Happiness is a skill- I call it Happinizing. In this blog I will provide you with the information that is necessary for you to be a successful happinizer. Happinize on!
Tuesday, March 26, 2013
Maybe Isolation, Not Loneliness, Shortens Life (Source: NPR)
This article emphasizes the importance of the S factor in "SPY"- which stands for foster and maintain social networks. Do you make a concerted effort to maintain and foster your social relationships (whether it be with family, friends, co-workers, significant other, etc)?
People who are socially isolated may be at a
greater risk of dying sooner, a British study suggests. But do Facebook
friends count? How about texting?
Loneliness hurts, but social isolation can kill you. That's the conclusion of a study of more than 6,500 people in the U.K.
by a team at University College London, comes after decades of research
showing that both loneliness and infrequent contact with friends and
family can, independently, shorten a person's life. The scientists
expected to find that the combination of these two risk factors would be
"We were thinking that people who were socially isolated but also felt lonely might be at particularly high risk," says Andrew Steptoe, a professor of psychology at University College London.
find out, the team studied 6,500 men and women ages 52 and older. All
of them had answered a questionnaire back in 2004 or 2005 that assessed
both their sense of loneliness and how much contact they had with
friends and family. The researchers looked to see what happened to those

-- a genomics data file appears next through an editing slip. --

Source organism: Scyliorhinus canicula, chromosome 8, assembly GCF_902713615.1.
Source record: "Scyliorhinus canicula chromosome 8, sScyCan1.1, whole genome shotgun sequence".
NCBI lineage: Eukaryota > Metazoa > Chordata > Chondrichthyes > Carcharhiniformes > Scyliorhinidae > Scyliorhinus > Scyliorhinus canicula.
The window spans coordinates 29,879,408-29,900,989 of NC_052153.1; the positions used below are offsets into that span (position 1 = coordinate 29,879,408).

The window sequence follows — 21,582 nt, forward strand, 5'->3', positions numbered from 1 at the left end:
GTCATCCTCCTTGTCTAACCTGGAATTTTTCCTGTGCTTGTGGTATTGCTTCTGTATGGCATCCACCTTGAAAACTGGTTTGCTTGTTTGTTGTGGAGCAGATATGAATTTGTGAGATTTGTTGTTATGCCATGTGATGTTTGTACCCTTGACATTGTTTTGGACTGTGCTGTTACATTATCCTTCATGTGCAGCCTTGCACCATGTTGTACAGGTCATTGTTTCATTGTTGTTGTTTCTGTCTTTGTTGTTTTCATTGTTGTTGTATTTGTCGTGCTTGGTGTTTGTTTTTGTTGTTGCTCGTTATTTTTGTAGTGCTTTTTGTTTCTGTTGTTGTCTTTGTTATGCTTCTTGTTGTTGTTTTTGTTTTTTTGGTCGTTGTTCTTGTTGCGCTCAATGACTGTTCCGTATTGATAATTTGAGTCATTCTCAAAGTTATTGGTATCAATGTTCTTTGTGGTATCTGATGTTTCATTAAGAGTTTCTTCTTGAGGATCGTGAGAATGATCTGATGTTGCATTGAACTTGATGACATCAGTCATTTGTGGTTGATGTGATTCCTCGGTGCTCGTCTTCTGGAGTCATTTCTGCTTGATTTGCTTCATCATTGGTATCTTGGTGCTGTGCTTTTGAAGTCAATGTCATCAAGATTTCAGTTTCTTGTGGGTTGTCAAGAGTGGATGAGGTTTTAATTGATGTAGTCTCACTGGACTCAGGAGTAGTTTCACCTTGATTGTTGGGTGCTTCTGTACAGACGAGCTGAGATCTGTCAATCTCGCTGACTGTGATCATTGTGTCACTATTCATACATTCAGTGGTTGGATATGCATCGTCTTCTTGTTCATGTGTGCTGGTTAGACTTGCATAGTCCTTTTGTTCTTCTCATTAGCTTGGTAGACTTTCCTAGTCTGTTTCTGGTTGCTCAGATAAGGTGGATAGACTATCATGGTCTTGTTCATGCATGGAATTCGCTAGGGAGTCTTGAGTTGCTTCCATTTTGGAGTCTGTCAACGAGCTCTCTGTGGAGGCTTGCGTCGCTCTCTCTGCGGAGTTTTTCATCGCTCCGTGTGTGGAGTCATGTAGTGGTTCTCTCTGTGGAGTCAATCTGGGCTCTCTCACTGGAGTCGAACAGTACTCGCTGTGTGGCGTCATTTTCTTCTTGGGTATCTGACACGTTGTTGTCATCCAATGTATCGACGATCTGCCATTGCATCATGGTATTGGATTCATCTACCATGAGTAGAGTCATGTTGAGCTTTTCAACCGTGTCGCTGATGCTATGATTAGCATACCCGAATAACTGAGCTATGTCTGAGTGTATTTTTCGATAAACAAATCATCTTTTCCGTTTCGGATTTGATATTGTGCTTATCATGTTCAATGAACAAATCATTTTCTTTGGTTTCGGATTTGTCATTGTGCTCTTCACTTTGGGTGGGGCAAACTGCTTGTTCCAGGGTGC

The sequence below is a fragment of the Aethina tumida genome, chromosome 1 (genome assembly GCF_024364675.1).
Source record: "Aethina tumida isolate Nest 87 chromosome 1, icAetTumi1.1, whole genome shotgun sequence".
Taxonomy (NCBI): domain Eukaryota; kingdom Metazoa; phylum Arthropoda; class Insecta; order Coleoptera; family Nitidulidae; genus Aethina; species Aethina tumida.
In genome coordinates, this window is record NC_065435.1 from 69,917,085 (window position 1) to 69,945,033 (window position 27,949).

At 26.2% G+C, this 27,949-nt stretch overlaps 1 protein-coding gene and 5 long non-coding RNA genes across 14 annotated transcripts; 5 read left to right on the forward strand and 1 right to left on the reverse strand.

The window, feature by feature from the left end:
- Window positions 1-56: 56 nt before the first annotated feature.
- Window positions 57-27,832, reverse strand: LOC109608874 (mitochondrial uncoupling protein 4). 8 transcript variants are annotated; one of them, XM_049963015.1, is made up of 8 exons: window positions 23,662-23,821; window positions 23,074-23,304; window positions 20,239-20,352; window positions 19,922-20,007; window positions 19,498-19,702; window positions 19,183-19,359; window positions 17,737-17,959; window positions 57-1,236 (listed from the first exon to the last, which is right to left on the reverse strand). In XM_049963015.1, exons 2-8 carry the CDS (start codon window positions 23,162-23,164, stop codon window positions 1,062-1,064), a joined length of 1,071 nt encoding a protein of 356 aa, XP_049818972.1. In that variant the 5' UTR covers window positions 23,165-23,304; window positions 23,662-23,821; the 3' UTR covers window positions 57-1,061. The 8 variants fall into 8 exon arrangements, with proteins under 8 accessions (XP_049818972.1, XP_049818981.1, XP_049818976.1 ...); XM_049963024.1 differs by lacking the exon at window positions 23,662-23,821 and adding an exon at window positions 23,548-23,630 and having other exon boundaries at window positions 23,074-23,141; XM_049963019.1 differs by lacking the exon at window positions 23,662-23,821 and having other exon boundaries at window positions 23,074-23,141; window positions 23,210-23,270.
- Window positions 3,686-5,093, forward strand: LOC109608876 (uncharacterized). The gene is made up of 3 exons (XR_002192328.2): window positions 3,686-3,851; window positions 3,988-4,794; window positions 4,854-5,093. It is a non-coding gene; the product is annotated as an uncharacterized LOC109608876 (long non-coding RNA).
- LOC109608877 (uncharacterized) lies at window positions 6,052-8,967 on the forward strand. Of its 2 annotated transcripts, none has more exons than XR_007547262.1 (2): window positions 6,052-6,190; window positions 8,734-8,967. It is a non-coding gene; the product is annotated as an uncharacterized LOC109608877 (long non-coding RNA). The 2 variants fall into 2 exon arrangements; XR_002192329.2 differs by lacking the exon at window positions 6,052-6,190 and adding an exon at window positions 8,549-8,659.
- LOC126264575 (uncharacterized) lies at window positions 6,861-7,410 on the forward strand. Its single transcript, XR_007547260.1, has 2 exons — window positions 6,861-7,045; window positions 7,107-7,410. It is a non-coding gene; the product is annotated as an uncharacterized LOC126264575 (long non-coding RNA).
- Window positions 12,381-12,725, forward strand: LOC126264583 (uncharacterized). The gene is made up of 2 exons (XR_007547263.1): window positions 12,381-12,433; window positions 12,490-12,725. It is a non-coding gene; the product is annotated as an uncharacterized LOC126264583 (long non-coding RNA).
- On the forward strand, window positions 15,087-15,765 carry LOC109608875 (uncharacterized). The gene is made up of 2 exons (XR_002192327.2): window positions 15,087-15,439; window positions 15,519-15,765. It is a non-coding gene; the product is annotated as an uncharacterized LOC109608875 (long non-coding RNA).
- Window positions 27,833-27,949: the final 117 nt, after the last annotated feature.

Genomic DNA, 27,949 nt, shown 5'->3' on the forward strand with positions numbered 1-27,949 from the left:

people over the next seven or eight years.
And Steptoe says he was surprised by the result. "Both social
isolation and loneliness appeared initially to be associated with a
greater risk of dying," he says. "But it was really the isolation which
was more important."
At first, it looked like people who
reported greater levels of loneliness were more likely to die, Steptoe
says. But closer analysis showed that these people were also more likely
to have other risk factors, like being poor and having existing health
problems. Once those factors were taken into account, the extra risk
associated with loneliness pretty much disappeared, Steptoe says.
people who spent very little time with friends and family, or at social
events, were more likely to die regardless of income or health status,
the team reports in the Proceedings of the National Academy of Sciences.
not clear why social isolation is linked to mortality. But one
possibility is that having other people around has practical benefits as
you get older, Steptoe says. For example, they may push you to go see a
doctor if you are having symptoms like chest pain, he says. And if you
were to lose consciousness, they would call for help.
researchers say they are surprised and not necessarily convinced by the
new study, even though they say it's large and well-done.
"It doesn't negate the loneliness work that's been done to date," says Bert Uchino,
a University of Utah psychology professor. He says this study may have
reached a different conclusion than earlier ones because people's
definition of loneliness is changing in the Internet age.
... may think that they're connected to other people because they're on
Facebook," Uchino says. So they may not report feeling lonely. But that
sort of connection, he says, may not have the health benefits of direct
contact with other people.
The different result might be
because this study looked at people in the U.K., while many earlier
studies looked at people in the U.S., says University of Chicago
psychologist John Cacioppo.
So in the U.K., where the culture values a "stiff upper lip," people
who live alone may be "less likely to admit to feeling lonely than are
residents of the U.S.," he says.
Whether or not loneliness raises the risk of dying, Cacioppo adds, it certainly reduces a person's quality of life.
it's easy for people to do things that alleviate both isolation and
loneliness, Uchino says. "Have lunch with somebody," he says. "Take a
walk. Give them a phone call. I think those are all important ways that
we need to stay connected with our relationships. And I think, in the
long term, it can help us."